Milk kefir is one of the quickest and easiest ferments to make and it contains a high quantity of beneficial bacteria. There’s nothing special to chop, steep, heat up, or cool down. Place milk and kefir grains into a glass jar, cover with breathable fabric, and wait. Strain to remove grains, chill, and drink. It’s that easy!
- 2 Quarts Milk
- 1 Teaspoon Kefir Grains
- Place milk in glass jar.
- Add Kefir grains.
- Cover with paper towel, coffee filter or dish towel (breathable fabric) and secure with rubber band or string.
- Let sit at room temperature for about 24 hours.
- Check to see if it's done fermenting by slightly tilting. If milk pulls away from sides in a solid mass, it's ready to strain.
- When finished, strain to remove kefir grains.
- Store finished kefir in glass jar in refrigerator (or it will continue to ferment).
- Re-use grains to make another batch of kefir or store them in glass jar in refrigerator in fresh milk for one week.
Milk will ferment more quickly in warmer temperatures and more slowly in cooler temperatures. In the summer, my goat milk ferments in about 22 hours and cow’s milk takes about 24 to 36, while in the winter it can take a couple of days.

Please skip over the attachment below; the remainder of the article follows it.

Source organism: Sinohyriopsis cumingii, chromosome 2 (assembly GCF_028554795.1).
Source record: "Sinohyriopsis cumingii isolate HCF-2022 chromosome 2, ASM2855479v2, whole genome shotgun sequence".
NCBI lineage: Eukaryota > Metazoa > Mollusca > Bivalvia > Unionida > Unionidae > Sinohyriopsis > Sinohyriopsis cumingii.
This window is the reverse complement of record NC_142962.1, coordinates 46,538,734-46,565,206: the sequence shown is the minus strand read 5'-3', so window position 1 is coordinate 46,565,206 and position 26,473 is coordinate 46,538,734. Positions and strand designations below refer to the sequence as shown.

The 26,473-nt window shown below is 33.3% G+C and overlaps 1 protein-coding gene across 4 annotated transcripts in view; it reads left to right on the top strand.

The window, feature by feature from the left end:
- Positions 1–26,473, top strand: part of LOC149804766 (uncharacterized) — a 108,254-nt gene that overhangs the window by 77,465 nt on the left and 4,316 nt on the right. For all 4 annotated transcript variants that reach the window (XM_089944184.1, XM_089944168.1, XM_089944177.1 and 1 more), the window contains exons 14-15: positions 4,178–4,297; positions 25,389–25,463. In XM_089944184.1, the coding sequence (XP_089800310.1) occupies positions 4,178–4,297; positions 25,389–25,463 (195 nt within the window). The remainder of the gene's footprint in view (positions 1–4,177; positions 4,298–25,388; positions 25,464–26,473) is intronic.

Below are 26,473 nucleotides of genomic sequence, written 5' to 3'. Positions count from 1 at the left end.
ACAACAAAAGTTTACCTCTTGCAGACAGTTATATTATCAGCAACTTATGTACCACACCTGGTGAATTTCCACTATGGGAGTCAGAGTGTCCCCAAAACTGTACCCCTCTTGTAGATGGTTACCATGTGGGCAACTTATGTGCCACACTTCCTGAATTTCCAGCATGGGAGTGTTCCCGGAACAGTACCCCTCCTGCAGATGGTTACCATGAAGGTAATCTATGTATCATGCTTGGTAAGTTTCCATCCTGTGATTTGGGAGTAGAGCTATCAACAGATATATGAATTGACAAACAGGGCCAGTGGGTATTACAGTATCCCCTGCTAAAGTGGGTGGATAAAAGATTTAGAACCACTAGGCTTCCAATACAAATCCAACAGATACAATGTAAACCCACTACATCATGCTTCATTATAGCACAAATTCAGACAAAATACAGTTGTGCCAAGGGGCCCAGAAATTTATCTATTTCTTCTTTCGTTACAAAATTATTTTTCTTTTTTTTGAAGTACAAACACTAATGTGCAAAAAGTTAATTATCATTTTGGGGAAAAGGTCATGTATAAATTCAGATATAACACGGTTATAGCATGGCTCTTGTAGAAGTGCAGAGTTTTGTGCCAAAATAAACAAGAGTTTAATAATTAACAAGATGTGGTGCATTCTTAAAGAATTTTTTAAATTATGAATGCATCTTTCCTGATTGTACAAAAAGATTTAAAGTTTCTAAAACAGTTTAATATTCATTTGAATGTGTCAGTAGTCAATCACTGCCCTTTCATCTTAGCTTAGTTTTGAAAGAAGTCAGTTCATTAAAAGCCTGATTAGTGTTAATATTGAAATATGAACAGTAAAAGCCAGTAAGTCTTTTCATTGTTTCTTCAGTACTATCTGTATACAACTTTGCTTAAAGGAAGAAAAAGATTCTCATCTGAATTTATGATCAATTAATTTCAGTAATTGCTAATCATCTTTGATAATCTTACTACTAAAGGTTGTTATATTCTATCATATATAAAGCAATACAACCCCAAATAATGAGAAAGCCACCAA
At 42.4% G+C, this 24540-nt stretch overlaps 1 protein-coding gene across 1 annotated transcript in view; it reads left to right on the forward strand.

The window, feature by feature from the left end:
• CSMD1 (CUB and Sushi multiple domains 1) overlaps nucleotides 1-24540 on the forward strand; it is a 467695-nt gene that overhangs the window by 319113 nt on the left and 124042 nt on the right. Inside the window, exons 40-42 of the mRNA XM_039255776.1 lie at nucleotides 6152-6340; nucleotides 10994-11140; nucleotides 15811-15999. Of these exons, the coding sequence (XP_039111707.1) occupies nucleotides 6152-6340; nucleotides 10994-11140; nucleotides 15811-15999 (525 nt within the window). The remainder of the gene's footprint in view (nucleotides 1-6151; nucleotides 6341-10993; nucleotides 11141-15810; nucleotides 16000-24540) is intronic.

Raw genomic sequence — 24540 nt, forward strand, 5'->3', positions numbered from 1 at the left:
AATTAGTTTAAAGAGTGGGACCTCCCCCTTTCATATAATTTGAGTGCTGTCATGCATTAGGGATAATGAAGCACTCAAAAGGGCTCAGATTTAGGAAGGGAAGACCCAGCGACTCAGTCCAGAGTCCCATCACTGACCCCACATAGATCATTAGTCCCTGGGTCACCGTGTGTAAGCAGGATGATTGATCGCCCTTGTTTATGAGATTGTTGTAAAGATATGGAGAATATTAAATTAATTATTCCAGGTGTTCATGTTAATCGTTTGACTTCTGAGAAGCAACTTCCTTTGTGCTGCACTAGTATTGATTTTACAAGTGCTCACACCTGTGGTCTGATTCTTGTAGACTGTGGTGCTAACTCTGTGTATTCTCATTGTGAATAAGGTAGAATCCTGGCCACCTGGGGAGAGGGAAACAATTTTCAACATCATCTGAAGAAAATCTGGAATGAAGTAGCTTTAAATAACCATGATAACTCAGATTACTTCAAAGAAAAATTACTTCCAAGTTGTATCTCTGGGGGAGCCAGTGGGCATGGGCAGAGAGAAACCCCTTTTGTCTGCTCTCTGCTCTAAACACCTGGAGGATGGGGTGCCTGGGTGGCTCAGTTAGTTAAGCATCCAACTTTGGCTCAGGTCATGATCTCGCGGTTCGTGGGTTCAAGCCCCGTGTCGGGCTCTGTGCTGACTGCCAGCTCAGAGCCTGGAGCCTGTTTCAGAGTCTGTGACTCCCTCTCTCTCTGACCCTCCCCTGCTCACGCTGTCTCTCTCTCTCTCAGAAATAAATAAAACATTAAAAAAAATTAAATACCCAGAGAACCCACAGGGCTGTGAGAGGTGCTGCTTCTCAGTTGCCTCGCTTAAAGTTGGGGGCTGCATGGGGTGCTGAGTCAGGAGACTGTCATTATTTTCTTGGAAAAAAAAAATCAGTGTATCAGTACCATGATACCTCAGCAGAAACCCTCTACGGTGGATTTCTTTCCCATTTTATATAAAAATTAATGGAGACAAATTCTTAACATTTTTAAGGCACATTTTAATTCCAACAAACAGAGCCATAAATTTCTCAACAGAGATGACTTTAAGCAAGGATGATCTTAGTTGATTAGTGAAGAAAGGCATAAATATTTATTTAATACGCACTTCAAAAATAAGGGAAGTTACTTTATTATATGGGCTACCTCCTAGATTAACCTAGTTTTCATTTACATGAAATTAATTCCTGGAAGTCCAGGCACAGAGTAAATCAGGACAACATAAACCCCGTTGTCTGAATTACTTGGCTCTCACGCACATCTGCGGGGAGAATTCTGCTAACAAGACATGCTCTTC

Never use ultra-high pasteurized milk. I use raw cow’s milk or raw goat’s milk, but I’ll be honest-I don’t love the taste, especially when I use goat’s milk. I add maple syrup or hide it in a smoothie to make it palatable. If I use it in a smoothie, I add it last and mix it in on the slowest speed so that I’m not disturbing the bacteria.
Check to see if milk is adequately fermented by slightly tipping the bottle. If it separates from the side in a solid mass that’s similar to yogurt, it is done. Once the milk is fermented, strain using only a stainless-steel, mesh strainer (don’t believe those rumors that you can’t use metal, but make certain it’s stainless) to remove grains. Store finished kefir in glass jar in refrigerator and use grains to make another batch of kefir. If the grains won’t be immediately used again to make another batch, store them in fresh milk in a tightly-covered glass jar in refrigerator for up to a week. (I’ve been able to store mine for up to about two weeks. Keep in mind that not changing the milk sooner risks losing the grains.)
If the milk ferments for too long, it will separate into curds and whey. If you’re not familiar with whey, this is what it looks like – it’s the “watery” looking liquid:
The kefir won’t be ruined if it goes that far–just strain as quickly as possible and shake before drinking.
Supplies I use for fermenting and straining:
Short how-to video: